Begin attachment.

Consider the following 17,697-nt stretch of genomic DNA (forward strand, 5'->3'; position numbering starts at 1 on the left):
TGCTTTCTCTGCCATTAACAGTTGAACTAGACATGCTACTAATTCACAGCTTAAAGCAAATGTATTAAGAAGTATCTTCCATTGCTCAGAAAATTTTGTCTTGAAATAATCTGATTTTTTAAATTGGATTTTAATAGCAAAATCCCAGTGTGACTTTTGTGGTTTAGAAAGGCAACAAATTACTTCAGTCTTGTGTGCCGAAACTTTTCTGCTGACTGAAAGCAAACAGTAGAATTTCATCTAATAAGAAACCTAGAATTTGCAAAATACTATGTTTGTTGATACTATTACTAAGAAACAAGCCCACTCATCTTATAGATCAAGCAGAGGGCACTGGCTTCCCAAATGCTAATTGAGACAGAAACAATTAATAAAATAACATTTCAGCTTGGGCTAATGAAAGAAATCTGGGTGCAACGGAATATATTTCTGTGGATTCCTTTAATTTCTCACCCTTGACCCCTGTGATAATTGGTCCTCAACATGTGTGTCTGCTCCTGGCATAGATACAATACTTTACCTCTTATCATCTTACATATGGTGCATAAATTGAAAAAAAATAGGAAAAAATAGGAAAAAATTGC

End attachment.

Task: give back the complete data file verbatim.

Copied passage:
Consider the following 17,697-nt stretch of genomic DNA (forward strand, 5'->3'; position numbering starts at 1 on the left):
TGCTTTCTCTGCCATTAACAGTTGAACTAGACATGCTACTAATTCACAGCTTAAAGCAAATGTATTAAGAAGTATCTTCCATTGCTCAGAAAATTTTGTCTTGAAATAATCTGATTTTTTAAATTGGATTTTAATAGCAAAATCCCAGTGTGACTTTTGTGGTTTAGAAAGGCAACAAATTACTTCAGTCTTGTGTGCCGAAACTTTTCTGCTGACTGAAAGCAAACAGTAGAATTTCATCTAATAAGAAACCTAGAATTTGCAAAATACTATGTTTGTTGATACTATTACTAAGAAACAAGCCCACTCATCTTATAGATCAAGCAGAGGGCACTGGCTTCCCAAATGCTAATTGAGACAGAAACAATTAATAAAATAACATTTCAGCTTGGGCTAATGAAAGAAATCTGGGTGCAACGGAATATATTTCTGTGGATTCCTTTAATTTCTCACCCTTGACCCCTGTGATAATTGGTCCTCAACATGTGTGTCTGCTCCTGGCATAGATACAATACTTTACCTCTTATCATCTTACATATGGTGCATAAATTGAAAAAAAATAGGAAAAAATAGGAAAAAATTGC